It will be even worse now
As long as anyone can remember, Britain's old industrial heartlands have been a disaster area. Once they'd lost their traditional industries like steel and shipbuilding, something very bad happened to them - they seemed to lose the will to live.
And as we've blogged many times (eg here), despite decades of political promises and billions of tax-funded support, they have never managed to leave the high dependency unit. For example, when last sighted - in 2007-08 at the height of the biggest economic boom the world has ever seen - around 55% of the North East's GDP comprised government spending. It will be even higher post-Crash (see chart above).
Now George Osborne has joined the long succession of politicos who want to do something. Among other things he wants to connect up our failing cities to a high speed rail network and superfast broadband.
Sounds kind of sensible - if very expensive - but given the record, why should we believe that will be any more succesful than the motorways (and that famous White Elephant across the Humber) were back in the 60s and 70s?
No, after more than half a century of failure, it's time we started thinking much more radically.
One possiblity would be to close the North. This was pretty well what think-tank Policy Exchange suggested back in 2008 (see this blog). They advised we recognise reality, pull down the shutters on basket cases like Liverpool, Hull, and Tyneside, and ship their populations down to the prosperous (pre-Crash) South. Needless to say, they were immediately condemned for urbanocide by all and sundry, including Mr Cameron. The good citizens of Guildford weren't too keen either on account of needing to build 30,000 workers flats on Stoke Park.
Fortunately there is another more attractive option - one whose time has surely come.
Last week Policy Exchange hosted an interesting talk by the American economist Paul Romer:
Romer's proposal focuses on helping the populations of developing countries through the establishment of brand new self-governing mega-cities located on the coast for easy access to the outside world and a ready supply of water. Like old-time Hong Kong and Singapore, these Charter Cities would be dedicated to hard work and enterprise; tax and economic regulation would be minimal, with for example, no minimum wage and no social benefits. But crucially, the rule of law - both criminal and civil - would be paramount, and guaranteed by some strong third party from the developed world outside (and if you're thinking that sounds awfully like the British Empire, so were we).
"Paul spoke about his pioneering idea that city-sized areas can be created in developing countries so that their citizens can experiment with better rules. An example would be the experience of Hong King in China. He stated that by setting examples in these areas, better rules and new ideas can spread more quickly. Paul argued that large-scale migration is no longer possible. Hundreds of millions of people cannot move to places with better rules and laws. Instead they can move to Charter Cities."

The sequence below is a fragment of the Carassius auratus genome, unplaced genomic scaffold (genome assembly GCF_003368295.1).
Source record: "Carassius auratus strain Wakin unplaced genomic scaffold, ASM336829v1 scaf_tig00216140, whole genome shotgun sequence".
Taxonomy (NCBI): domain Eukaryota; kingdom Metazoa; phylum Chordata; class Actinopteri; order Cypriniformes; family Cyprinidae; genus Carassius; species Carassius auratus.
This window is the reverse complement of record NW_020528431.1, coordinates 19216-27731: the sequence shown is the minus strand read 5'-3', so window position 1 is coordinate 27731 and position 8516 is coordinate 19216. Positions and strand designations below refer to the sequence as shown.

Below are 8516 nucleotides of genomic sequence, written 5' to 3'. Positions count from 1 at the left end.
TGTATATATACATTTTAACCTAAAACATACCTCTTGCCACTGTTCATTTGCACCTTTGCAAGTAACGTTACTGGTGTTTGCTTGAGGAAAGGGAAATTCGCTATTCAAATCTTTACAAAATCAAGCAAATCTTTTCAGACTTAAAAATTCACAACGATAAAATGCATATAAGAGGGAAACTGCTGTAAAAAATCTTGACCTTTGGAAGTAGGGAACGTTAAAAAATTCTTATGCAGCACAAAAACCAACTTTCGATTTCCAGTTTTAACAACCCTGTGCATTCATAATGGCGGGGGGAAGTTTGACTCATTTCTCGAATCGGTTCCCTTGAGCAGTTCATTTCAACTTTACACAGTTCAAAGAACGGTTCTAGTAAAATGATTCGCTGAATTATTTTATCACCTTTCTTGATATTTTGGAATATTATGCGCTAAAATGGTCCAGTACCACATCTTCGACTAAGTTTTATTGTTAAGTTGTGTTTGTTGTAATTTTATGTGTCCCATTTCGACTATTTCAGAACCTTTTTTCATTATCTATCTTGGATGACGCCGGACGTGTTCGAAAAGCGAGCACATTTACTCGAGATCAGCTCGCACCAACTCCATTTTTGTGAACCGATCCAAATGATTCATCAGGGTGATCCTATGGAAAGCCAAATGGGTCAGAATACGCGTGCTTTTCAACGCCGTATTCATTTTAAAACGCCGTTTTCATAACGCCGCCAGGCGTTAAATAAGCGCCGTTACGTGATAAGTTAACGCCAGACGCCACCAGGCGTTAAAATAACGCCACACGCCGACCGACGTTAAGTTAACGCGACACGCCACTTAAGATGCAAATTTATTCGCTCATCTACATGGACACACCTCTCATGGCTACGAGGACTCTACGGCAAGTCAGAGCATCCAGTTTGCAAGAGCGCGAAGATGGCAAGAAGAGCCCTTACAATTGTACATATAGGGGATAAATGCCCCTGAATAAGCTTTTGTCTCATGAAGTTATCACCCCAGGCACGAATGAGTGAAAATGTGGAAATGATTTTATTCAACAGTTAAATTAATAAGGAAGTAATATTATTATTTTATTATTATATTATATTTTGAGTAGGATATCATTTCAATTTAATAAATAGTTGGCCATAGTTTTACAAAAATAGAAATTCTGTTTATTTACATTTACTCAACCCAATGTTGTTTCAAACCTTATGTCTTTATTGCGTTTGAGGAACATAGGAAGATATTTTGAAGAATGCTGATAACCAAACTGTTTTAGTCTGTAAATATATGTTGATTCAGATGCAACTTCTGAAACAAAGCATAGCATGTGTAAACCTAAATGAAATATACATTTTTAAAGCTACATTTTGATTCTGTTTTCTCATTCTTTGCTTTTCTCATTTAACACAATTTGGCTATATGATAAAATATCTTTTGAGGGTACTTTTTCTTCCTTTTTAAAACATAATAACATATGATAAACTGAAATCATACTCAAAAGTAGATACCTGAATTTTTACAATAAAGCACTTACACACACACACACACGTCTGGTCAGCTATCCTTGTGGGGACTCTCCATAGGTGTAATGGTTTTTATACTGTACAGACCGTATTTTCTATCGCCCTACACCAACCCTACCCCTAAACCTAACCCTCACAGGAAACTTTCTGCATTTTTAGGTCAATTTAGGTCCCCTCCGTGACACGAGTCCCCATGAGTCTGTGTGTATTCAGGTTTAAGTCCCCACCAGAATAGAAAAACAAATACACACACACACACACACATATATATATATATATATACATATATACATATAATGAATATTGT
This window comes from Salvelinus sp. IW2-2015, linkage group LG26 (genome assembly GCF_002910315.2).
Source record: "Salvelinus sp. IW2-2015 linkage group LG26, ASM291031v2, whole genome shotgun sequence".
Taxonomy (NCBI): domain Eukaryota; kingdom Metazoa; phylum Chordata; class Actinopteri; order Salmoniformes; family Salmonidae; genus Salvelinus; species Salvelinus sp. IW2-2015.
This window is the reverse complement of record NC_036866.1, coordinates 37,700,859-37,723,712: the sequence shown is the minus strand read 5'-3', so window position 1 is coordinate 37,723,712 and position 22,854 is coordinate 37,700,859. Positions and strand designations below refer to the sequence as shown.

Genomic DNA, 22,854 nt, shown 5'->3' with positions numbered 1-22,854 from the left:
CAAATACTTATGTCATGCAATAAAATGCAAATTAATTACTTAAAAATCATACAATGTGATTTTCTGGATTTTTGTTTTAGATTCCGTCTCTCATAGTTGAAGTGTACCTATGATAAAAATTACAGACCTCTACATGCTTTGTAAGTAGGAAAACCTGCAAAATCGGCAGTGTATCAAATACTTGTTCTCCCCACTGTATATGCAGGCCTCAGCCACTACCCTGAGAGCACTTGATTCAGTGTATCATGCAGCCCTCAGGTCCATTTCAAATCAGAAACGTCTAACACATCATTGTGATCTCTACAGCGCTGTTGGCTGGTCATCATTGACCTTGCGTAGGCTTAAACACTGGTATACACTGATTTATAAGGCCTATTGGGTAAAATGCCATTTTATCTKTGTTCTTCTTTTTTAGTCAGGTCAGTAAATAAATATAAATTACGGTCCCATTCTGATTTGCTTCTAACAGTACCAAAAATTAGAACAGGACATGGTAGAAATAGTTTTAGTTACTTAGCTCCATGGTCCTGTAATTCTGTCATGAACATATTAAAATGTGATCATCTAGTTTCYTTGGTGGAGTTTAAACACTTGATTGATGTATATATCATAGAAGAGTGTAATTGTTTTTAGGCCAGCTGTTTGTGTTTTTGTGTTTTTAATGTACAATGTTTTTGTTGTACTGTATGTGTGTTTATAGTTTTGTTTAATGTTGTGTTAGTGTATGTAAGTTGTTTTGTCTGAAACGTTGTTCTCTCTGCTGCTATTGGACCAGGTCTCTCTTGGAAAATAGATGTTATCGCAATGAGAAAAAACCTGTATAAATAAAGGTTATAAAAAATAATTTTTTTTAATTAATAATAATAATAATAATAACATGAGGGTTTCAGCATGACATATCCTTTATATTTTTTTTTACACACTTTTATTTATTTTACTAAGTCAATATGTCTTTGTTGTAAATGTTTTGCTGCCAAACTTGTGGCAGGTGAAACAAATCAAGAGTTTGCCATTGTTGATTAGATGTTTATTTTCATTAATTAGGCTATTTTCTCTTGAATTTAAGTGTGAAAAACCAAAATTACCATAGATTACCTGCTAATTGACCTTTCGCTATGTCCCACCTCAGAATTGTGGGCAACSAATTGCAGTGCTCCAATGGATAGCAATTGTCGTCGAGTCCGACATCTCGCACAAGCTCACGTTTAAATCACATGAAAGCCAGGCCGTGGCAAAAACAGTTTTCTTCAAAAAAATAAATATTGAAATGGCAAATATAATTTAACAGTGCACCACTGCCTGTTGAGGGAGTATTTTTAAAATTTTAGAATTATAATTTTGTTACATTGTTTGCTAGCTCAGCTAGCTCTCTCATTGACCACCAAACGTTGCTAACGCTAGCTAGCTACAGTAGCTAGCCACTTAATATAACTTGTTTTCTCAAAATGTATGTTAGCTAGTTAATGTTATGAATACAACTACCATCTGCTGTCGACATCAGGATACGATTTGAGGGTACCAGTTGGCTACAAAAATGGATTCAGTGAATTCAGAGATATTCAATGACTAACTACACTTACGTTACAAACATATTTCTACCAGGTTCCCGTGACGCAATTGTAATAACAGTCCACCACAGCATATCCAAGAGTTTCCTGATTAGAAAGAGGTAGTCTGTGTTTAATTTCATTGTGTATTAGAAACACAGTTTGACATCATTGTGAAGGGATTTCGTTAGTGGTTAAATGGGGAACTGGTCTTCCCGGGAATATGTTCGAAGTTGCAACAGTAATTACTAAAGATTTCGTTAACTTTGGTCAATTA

In truth, most of the audience seemed sceptical that this proposal could ever fly (for example, what's in it for the guarantors?). But what if instead of establishing new Charter Cities on the coasts of developing countries, we simply reconstituted some of our own dying coastal cities? Liverpool, Hull, and Tyneside would be good places to start.
Take Hull. Given its prime location facing Europe, we've long believed it has huge potential, and yet it has failed dismally to exploit it. Suppose it became our own version of a Charter City - minimum wage and working hours regulations abolished, social benefits for working age citizens abolished (maybe a 5 year phased withdrawal), central government economic and planning and regulations abolished, no more central government development assistance but a 10% flat rate income tax, 10% Corporation Tax rate, and no capital gains tax.
Public spending as a percentage of GDP would obviously fall sharply, and those that depend on public spending would certainly feel the squeeze (although welfare recipients could be given the option of staying on benefit if they relocated outside the City). But against that, Hull would attract entrepreneurs and private investment on an unprecedented scale - and with its easy European access, much of the inflow would come from overseas. There would soon be jobs for all.
Yes, yes, of course. We can't do it because of the 53rd EU Directive on not doing stuff. And there's also the question of human rights. And anyway, we might end up with all kinds of Coketown beastliness, and children being sent down the mines. And... well... anything might happen... it's impossible to predict.
Yes, yes, we know all that.
But have you ever been to Hull?
Do you honestly think faster trains and better broadband are the answer?
PS If you want to know more about Romer's proposals, here's a vid he made earlier:
PPS Romer's real claim to fame is in developing his path-breaking endogenous growth model 20 years ago. Yes, that is the same endogenous growth that has guided the Great Helmsman so successfully.